Authors In Real Life

How to Keep Writing (Even If You Have a Day Job): 5 Tips from Novelist Jennifer Close

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Readers know Jennifer Close as the author of several novels, including one of our staff-favorite summer reads, The Hopefuls — the juicy and entertaining story of a friendship between two couples with political ambitions. Her students and fellow academics, however, know her as their creative writing professor at George Washington University in Washington, DC. So we thought she’d be the perfect person to answer a question we hear often from aspiring writers at author discussions: In a world of distractions and day-jobs, how do you get a book written? Read the rest of this entry »

“At Once Spectacular and Familiar” – Daniel Wallace and Grant Ginder on Creating Characters We Root For

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Don’t you love eavesdropping? We do. That’s why we connected authors Daniel Wallace and Grant Ginder and invited them to chat with each other over email and let us follow along. After all, who better to interview the writers of two fun summer reads — Extraordinary Adventures and The People We Hate at the Wedding — than the writers themselves? (We also love getting other people to do our work for us.)  Read the rest of this entry »

Authors in Real Life: Lisa Ko and Weike Wang

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(L-R: Lisa Ko and Weike Wang)

On the surface, The Leavers by Lisa Ko and Chemistry by Weike Wang are two very different books. The Leavers takes place over a decade, telling the story of a young man searching for his mother after being separated from her as a child in New York and raised by adoptive parents. It won the 2016 PEN/Bellwether Award for Socially Engaged Fiction, a prize created and selected by Barbara Kingsolver. Chemistry gives us two years in the life of a high-achieving young scientist trying to make sense of all the parts of her life that don’t follow a formula: love, family, friendship, and career. It’s a coming-of-age romantic comedy that’s also deeply intelligent. Read the rest of this entry »

Amelia Gray’s New Novel, Isadora, Takes Readers Deep into the Madness of Loss

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Before she was known as the mother of modern dance, Isadora Duncan was a single mother of two young children, balancing her creative life with family life in Paris. In 1913, both children died in a freak accident, and Duncan’s world split forever into before and after. Her deep grief, mental unraveling, and struggle to regain her sanity are the basis for Amelia Gray’s new historical novel, Isadora. Read the rest of this entry »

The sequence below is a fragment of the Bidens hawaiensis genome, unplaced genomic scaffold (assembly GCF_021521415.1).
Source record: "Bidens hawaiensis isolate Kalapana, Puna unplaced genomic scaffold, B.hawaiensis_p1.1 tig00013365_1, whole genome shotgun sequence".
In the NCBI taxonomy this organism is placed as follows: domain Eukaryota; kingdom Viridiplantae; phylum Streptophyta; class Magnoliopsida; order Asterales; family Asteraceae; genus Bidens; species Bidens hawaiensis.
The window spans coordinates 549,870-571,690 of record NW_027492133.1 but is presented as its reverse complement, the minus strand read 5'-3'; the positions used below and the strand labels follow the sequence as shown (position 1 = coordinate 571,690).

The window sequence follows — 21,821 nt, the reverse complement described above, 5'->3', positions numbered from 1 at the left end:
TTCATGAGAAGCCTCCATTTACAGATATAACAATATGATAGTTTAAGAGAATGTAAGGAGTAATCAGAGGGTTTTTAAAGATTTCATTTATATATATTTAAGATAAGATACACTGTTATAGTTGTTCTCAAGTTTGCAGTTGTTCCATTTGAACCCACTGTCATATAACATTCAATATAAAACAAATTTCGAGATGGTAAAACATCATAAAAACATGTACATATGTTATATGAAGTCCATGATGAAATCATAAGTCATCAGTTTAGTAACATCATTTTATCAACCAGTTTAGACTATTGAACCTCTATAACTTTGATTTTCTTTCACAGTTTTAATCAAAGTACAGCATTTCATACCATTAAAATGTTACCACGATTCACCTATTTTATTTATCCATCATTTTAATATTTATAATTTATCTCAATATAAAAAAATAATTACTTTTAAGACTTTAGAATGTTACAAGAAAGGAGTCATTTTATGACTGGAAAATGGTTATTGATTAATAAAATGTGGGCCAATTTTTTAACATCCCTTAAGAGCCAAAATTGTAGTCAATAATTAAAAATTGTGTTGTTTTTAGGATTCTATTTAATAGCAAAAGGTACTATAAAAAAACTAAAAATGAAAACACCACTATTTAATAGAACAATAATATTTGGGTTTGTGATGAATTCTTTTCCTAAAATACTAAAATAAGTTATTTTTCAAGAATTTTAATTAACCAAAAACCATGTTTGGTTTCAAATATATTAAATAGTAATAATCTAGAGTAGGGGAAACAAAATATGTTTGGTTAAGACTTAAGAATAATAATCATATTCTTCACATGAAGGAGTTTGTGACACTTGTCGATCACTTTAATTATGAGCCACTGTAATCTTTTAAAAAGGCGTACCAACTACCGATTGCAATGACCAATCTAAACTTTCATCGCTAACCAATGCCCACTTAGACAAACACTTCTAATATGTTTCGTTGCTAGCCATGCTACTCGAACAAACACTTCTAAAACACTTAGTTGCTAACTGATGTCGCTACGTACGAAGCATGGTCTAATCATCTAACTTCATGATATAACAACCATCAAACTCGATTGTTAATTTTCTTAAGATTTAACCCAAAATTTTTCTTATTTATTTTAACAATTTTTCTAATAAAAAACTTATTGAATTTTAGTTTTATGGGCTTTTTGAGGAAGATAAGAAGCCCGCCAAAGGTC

Chuck Klosterman, The (Sort of) Reformed Multi-Tasker

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Chuck Klosterman is the bestselling author of seven books of nonfiction (make that eight now) and two novels. He solved moral dilemmas for The New York Times Magazine’s Ethicist column for three years, co-founded the website Grantland, and once appeared in a documentary. He has also contributed regularly to The Washington Post, GQ, Esquire, Spin, The Guardian, The Believer, Billboard, The A.V. Club, and ESPN. Over the last couple of decades, he has not only analyzed popular opinion on entertainment, sports, music, and philosophy; he has helped define it. Read the rest of this entry »

Grownup Conversation: Jami Attenberg Talks with Katy Simpson Smith

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When author Jami Attenberg moved from Brooklyn to New Orleans recently, she got to spend more time with writer-pal Katy Simpson Smith (author of Free Men, a Parnassus First Editions Club pick of 2016) — which worked out perfectly for us, because it gave Smith plenty of access to interview Attenberg about her new novel, All Grown Up. Read the rest of this entry »

Authors in Real Life: Michael Farris Smith

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“I love gritty — and this is the ultimate grit,” says Parnassus Book Clubs manager Kathy Schultenover. If you’ve been in the store when Kathy’s on duty lately, you’ve likely heard her pitch for Desperation Road, the new novel by Michael Farris Smith. She compares it to fiction by Tom Franklin, Ron Rash, William Gay, and Larry Brown — and says fans of True Detective would love it. Read the rest of this entry »